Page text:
August 2, 2000: Column on Newborn Hearing Screening

Talking It Over

Hillary Rodham Clinton

August 2, 2000

Yesterday, the Office of the First Lady had a special visitor. Five-year-old Matthew came to work with his mother, a member of my staff.

Like many 5-year-olds, Matthew is curious and active. It would not be immediately obvious to anyone watching him interact with everyone in the office that he is also deaf.

Matthew's hearing impairment was first diagnosed when he was 13 months old. Although he received hearing aids and intensive speech therapy right away, and now goes to a special school, Matthew remains more than a year behind in his language development. His mother says, "I wish he had been tested at birth. It's hard to watch him struggle to communicate, and know that we lost that important first year."

Every day in this country, 60 babies are born with some degree of hearing loss -- the most common congenital disorder found in newborns. And although most hearing problems are diagnosed by the time a child turns 3, by then it's often too late. Speech and language development are delayed, affecting social and emotional growth as well as academic achievement. Most children never catch up.

This is why experts from the National Institutes of Health, the American Academy of Pediatrics, the National Association of the Deaf, and the American Speech-Language-Hearing Association recommend screening all newborns for hearing loss before they are discharged from the hospital.

In addition to the developmental and academic problems that occur when diagnosis is delayed, there are several other reasons to screen infants. The earlier impairment is detected, the earlier a child will receive critical support services, such as hearing aids, exposure to sign language or speech therapy.

We were surprised a few years ago to learn that reading and talking to babies -- even those too young to respond -- lay the groundwork for vocabulary and later reading success, and actually enhance the capacity of the growing brain. Imagine the disadvantage for the child who can neither hear the stories we read nor enjoy the songs we sing.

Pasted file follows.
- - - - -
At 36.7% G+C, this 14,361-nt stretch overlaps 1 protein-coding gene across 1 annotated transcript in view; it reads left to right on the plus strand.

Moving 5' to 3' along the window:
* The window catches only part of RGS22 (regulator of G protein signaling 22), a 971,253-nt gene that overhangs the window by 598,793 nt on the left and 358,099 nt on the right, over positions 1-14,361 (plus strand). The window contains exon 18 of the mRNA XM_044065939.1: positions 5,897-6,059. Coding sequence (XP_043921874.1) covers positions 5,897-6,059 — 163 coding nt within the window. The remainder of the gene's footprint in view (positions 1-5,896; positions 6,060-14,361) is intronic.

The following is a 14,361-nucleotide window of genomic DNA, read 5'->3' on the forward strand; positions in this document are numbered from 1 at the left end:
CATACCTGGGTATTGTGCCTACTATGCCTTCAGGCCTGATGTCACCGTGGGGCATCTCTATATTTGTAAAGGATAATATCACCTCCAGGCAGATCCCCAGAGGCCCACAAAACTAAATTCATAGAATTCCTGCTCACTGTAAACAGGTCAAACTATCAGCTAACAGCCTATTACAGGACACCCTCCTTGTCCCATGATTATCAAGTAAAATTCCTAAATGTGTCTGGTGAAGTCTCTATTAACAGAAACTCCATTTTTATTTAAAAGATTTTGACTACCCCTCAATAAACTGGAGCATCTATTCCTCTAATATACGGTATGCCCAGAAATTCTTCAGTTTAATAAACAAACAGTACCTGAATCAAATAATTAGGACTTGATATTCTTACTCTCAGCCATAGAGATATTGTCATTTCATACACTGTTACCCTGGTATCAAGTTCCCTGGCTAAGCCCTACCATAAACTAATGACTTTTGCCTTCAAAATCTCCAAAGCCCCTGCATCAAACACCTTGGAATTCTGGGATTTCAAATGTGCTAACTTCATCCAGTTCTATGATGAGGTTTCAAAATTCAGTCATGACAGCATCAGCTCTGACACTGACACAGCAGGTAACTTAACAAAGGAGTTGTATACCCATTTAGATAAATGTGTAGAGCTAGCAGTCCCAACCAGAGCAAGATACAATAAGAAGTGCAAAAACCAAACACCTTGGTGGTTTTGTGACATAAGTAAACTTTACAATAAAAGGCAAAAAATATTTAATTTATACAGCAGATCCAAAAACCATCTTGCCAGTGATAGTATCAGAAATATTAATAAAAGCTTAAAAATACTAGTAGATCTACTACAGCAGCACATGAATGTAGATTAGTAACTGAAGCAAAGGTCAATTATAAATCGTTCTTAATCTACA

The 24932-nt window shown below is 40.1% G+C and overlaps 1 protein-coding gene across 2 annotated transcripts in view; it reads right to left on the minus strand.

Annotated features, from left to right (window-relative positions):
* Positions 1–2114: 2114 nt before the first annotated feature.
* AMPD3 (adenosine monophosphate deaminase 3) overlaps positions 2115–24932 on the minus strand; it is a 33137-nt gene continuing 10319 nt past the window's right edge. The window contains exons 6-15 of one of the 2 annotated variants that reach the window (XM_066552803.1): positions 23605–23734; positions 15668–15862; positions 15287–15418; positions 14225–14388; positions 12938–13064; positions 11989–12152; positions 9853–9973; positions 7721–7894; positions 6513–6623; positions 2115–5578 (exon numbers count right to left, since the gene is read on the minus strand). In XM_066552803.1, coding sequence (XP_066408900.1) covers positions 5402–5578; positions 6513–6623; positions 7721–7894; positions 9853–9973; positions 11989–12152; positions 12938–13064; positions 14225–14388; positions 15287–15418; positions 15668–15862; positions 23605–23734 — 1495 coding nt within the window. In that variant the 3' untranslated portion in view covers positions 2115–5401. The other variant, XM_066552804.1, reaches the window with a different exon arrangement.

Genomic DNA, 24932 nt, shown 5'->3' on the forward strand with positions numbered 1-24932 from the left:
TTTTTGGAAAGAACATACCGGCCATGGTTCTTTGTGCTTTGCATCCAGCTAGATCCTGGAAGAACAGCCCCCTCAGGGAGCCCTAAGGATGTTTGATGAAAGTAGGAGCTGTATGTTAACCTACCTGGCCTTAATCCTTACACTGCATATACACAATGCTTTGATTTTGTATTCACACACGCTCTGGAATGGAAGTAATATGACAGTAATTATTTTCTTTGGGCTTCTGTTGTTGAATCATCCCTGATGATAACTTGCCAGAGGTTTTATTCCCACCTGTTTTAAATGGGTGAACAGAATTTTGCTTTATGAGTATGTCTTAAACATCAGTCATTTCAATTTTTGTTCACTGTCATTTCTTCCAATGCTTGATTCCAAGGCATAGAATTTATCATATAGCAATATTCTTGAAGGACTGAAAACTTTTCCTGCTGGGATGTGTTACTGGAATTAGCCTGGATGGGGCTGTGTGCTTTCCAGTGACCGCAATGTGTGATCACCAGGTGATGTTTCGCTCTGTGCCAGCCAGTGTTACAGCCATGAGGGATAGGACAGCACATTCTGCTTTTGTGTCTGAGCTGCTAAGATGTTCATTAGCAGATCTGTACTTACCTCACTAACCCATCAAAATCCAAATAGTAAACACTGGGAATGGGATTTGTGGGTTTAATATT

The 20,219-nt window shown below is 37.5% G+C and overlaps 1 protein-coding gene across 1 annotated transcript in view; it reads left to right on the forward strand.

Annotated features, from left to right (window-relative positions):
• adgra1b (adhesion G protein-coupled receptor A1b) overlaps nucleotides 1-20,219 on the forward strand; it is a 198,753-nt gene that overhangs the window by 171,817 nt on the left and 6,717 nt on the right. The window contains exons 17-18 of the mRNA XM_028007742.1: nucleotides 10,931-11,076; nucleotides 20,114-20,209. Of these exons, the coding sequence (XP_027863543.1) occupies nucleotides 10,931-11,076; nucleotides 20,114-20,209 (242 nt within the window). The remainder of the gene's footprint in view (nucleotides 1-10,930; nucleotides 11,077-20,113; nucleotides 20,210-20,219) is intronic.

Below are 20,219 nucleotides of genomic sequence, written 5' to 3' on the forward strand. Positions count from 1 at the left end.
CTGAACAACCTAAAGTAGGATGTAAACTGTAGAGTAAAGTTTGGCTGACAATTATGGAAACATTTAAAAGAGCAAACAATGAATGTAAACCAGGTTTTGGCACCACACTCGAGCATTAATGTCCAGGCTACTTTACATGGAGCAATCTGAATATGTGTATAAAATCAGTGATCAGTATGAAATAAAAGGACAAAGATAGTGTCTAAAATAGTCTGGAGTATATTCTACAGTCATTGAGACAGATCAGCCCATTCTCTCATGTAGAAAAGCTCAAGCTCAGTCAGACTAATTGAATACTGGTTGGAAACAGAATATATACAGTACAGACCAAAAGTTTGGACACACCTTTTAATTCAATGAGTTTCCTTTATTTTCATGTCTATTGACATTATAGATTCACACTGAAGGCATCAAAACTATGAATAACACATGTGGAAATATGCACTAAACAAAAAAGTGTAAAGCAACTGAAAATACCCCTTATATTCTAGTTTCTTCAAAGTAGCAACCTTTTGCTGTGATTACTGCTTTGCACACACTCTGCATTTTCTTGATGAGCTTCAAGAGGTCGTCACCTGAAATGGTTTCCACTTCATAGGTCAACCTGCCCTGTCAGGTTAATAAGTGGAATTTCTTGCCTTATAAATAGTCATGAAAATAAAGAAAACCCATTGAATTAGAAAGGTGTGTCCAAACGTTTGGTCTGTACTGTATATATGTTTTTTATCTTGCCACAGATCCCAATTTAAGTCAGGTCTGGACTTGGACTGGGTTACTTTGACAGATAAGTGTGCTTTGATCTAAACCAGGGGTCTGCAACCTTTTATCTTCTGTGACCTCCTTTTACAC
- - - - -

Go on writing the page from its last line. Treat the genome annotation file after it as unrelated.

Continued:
It should come as no surprise, though, to learn that when these children receive appropriate intervention before 6 months of age, they develop significantly better language skills, minimizing the need for rehabilitation when they start school.

According to research done at the University of Colorado, the age when a child's hearing loss is first identified and intervention begins is the single best predictor of educational success. Furthermore, early intervention can save taxpayers nearly $100,000 in education, medical and therapy expenses over the course of the child's life.

Screening is accurate, quick, inexpensive -- ranging from $18 to $40 -- and simple to perform, even on newborns. And hard as it is to believe, infants as young as 3 months can be fitted with hearing aids.

Last month, a new law mandating universal newborn hearing screening took effect in Maryland. Before then, as in so many other jurisdictions, the only newborns tested were those identified as being at "high risk" for hearing loss. Risk factors included low birth weight, admission to the newborn intensive care unit, jaundice, birth defects of the head and neck, meningitis and a family history of hearing problems.

Unfortunately, only about half of the babies eventually diagnosed as hearing-impaired fell into the high-risk category and were tested before they left the hospital. Now, every child born in Maryland -- as well as more than 30 other states -- will be screened before they go home.

For the last two years, the President's budget has included funding to expand and develop universal newborn hearing, screening and intervention programs. Earlier this year, the Department of Health and Human Services distributed the first $3 million to states in the form of grants. It's time to take the next step.

Hearing loss in children is an especially severe handicap because it affects the ability to learn basic language skills, without which they are often misdiagnosed as mentally retarded, autistic, brain-damaged or schizophrenic.

Matthew was lucky that his parents and his doctors picked up his hearing loss as early as they did. But a simple test, shortly after he was born, most likely would have identified his hearing impairment even earlier, improving his chances of developing normal language skills, and helping him to keep up with his buddies academically.

We know that hearing loss is the most common congenital disorder afflicting children in this country. But thanks to remarkable new technologies, we also know how, for many children, to mitigate its worst consequences. The key is early detection -- and now is the time to act. Now is the time to screen all newborns for hearing loss before they leave the hospital.

To find out more about Hillary Rodham Clinton and read her past columns, visit the Creators Syndicate web page at


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